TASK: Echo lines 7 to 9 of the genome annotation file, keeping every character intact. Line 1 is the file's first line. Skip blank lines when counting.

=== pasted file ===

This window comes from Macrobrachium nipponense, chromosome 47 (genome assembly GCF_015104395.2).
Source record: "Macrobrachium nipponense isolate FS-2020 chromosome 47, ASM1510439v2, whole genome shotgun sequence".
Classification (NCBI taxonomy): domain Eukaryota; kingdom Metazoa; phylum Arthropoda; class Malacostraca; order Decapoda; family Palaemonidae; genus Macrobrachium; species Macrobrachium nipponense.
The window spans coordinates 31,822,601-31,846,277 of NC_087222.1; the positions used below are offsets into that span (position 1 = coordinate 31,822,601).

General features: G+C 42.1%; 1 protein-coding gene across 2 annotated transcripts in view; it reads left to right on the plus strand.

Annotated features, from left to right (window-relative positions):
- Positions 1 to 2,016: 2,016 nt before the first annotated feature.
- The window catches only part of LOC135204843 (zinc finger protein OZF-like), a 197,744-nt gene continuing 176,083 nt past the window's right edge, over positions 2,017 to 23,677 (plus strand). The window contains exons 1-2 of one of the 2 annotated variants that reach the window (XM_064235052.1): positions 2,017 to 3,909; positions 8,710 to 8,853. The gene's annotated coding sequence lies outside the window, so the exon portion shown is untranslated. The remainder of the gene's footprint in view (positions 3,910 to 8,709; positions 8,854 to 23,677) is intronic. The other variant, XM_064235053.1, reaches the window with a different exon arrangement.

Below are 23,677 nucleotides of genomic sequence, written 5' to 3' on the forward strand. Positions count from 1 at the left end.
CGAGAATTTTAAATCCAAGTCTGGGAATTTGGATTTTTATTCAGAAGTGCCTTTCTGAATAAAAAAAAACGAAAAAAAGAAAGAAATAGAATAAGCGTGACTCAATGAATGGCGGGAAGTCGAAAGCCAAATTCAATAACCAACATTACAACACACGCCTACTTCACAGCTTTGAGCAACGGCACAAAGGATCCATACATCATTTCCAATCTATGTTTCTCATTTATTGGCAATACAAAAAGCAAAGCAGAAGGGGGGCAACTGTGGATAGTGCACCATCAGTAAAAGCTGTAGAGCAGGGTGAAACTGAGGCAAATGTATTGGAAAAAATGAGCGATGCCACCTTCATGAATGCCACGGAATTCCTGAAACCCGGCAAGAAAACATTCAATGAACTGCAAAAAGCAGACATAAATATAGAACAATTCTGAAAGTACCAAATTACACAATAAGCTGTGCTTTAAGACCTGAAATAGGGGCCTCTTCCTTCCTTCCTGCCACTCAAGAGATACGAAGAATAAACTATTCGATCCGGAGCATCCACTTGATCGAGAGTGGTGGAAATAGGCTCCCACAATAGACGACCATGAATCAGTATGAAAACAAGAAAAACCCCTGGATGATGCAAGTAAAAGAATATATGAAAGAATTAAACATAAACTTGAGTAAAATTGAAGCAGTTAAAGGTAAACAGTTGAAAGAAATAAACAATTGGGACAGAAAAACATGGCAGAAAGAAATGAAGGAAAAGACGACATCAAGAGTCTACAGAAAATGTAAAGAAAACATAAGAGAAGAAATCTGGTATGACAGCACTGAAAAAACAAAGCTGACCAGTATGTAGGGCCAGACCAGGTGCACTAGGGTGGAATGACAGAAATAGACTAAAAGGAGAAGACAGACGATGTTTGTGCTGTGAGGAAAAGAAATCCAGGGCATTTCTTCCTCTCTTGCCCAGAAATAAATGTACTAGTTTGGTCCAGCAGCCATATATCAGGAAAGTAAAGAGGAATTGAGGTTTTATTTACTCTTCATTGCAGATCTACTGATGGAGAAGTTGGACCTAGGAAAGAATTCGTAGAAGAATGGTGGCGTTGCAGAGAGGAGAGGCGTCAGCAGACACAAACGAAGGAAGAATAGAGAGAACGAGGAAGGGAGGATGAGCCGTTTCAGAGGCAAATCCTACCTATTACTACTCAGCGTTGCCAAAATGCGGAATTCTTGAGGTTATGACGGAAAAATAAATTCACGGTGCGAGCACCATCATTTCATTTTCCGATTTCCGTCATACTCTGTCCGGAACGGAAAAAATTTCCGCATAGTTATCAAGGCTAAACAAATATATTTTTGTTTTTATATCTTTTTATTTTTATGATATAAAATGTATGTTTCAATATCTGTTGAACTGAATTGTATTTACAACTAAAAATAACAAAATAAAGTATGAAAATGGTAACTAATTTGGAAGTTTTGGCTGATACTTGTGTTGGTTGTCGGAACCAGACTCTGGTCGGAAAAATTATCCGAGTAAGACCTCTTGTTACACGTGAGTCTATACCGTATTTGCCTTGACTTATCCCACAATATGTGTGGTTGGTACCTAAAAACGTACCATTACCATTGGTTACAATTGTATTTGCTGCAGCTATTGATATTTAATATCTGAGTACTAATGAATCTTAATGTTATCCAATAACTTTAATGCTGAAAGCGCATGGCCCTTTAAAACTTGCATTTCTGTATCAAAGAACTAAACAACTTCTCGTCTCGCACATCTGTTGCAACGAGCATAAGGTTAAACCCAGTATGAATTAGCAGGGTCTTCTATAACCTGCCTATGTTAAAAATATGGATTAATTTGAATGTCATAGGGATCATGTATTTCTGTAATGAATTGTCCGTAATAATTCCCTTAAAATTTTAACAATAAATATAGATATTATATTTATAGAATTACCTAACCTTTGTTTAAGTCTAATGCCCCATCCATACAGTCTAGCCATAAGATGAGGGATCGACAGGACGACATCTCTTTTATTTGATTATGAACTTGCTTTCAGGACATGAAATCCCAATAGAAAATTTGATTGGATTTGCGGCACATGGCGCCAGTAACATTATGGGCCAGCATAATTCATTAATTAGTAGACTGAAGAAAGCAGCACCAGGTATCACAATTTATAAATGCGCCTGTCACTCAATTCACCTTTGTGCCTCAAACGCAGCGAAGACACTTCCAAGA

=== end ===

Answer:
- Positions 1 to 2,016: 2,016 nt before the first annotated feature.
- The window catches only part of LOC135204843 (zinc finger protein OZF-like), a 197,744-nt gene continuing 176,083 nt past the window's right edge, over positions 2,017 to 23,677 (plus strand). The window contains exons 1-2 of one of the 2 annotated variants that reach the window (XM_064235052.1): positions 2,017 to 3,909; positions 8,710 to 8,853. The gene's annotated coding sequence lies outside the window, so the exon portion shown is untranslated. The remainder of the gene's footprint in view (positions 3,910 to 8,709; positions 8,854 to 23,677) is intronic. The other variant, XM_064235053.1, reaches the window with a different exon arrangement.

Below are 23,677 nucleotides of genomic sequence, written 5' to 3' on the forward strand. Positions count from 1 at the left end.